The trip to Sapzurro and La Miel was due to leave at nine- thirty in the morning, but there was a problem with the launch that was taking us or maybe it was a problem with the driver or lack of driver, we were never sure but we didn't leave until about an hour later. At first we waited on the beach, but then a guide turned up and we followed him to the jetty at the edge of town, where we waited for approximately another forty-five minutes. Finally the launch, which we could see anchored off the beach in front of the hotel, started to move and soon we were precariously boarding the launch as it bobbed to and fro in the water.
The first stop was Sapzurro, which we reached in about half an hour; we only stopped there for a short time to order our lunch at the restaurant. We were going to spend the morning on the beach at La Miel and would return to Sapzurro for lunch later, and so after about twenty minutes we left and made the short journey around to the next bay and La Miel.
The beach is on the border with Panama, and at the end of the beach is the frontier, a few soldiers armed with automatic weapons were on guard. It's a very strange border crossing, and to tell you the truth I don't think it would be possible to cross there, as it is just a path that disappears from the beach into the dense forest on the Panamanian side. We were told not to take any photographs in the direction of the border post as it could upset the border guards. I guess there were some top secret trees in the background.
There is obviously little work in this fairly remote area of Colombia, and for these people this is one of the few opportunities they have to make some money, and so most people collaborate by buying something. They offer various soft drinks, including coconut juice and bottles of beer, including a Panamanian brand.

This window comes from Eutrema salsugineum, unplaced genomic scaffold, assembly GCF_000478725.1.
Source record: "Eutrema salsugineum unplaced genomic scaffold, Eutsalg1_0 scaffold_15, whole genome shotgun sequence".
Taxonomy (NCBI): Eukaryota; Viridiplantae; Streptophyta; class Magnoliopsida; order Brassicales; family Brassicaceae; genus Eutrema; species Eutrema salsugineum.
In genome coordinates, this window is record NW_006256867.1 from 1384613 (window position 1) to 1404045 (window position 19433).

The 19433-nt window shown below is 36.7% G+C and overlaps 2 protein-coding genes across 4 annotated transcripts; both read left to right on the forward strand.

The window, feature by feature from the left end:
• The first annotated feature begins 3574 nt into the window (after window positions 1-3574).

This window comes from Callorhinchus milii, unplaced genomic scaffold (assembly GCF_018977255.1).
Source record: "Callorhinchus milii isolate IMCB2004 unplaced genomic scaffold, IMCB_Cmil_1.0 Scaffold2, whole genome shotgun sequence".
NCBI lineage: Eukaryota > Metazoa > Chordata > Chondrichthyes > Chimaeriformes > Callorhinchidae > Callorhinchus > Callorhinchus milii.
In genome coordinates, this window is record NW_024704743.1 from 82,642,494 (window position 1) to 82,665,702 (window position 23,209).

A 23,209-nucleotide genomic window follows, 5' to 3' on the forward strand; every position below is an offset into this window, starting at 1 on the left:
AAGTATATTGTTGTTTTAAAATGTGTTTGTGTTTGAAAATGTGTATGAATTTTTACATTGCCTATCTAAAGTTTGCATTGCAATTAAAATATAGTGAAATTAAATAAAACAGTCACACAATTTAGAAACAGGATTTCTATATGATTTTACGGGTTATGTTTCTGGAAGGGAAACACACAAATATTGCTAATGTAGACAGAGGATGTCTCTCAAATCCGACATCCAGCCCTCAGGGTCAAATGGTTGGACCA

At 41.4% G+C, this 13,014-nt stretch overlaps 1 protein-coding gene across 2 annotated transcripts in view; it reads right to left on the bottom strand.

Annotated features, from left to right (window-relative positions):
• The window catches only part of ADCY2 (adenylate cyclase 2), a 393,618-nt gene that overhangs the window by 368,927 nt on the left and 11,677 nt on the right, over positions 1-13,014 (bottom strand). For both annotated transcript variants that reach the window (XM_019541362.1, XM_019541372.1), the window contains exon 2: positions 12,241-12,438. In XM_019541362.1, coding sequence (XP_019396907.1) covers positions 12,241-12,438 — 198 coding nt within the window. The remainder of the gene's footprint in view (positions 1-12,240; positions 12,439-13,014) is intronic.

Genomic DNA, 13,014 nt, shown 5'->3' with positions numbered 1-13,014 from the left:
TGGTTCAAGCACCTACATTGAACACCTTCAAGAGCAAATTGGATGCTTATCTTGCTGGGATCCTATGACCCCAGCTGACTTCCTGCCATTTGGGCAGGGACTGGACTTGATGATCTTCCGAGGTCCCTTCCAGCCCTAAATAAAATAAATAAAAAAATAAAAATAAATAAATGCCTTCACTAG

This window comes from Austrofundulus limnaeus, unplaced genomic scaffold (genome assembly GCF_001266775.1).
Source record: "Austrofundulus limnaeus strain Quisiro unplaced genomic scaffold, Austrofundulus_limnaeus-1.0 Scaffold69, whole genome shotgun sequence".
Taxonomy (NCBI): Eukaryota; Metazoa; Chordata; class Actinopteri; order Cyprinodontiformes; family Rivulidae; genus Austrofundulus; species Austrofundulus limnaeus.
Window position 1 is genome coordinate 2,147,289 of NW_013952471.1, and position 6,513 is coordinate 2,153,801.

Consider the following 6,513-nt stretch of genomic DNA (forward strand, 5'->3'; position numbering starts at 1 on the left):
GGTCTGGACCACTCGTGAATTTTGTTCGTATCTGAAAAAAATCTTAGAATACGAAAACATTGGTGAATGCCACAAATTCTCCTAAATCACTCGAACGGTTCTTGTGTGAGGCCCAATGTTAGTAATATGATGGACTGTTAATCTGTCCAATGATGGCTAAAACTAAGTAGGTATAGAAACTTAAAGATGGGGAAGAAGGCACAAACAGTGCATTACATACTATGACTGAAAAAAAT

We stayed on the beach for about three and a half hours and had a thoroughly enjoyable time; the bay had spectacular views and was so peaceful. There were pelicans gliding overhead and then diving like Kamikaze bombers to catch fish all the time that we were there. We went for a leisurely walk along the beach, which was not very long or wide, the jungle vegetation always very close by. The water was quite clear though the waves did churn up the sand at the shoreline.
Lunch was a choice of fish or prawns, served with coconut rice and a salad. At the time I wasn’t vegetarian, now it would be a problem. The restaurant was just a few tables underneath an awning of somebody's house and I am convinced that the tourists are their only customers. The food was okay but nowhere near as good as in the hotel.
Some people came down to the restaurant to sell their craft work. One women I was talking to had come to Capurganá twenty years ago for a holiday and loved the peace and quiet so much she decided to stay, she wasn't the only one, another lady who was selling home-made ice creams had done the same, both seemed extremely happy with their lives and would definitely not consider changing them for the hustle and bustle of city life.
The one selling the craft work was a bit of an old Hippy, she told me that she had been to Britain and while there had seen the Beatles in concert while she was pregnant with her daughter. She looked like I used to when I was a Hippy, the only difference being that I was eighteen when I looked like that and she was approaching sixty, good on her, she was an interesting lady and definitely happy with her chosen life-style. We returned to the hotel about four o' clock.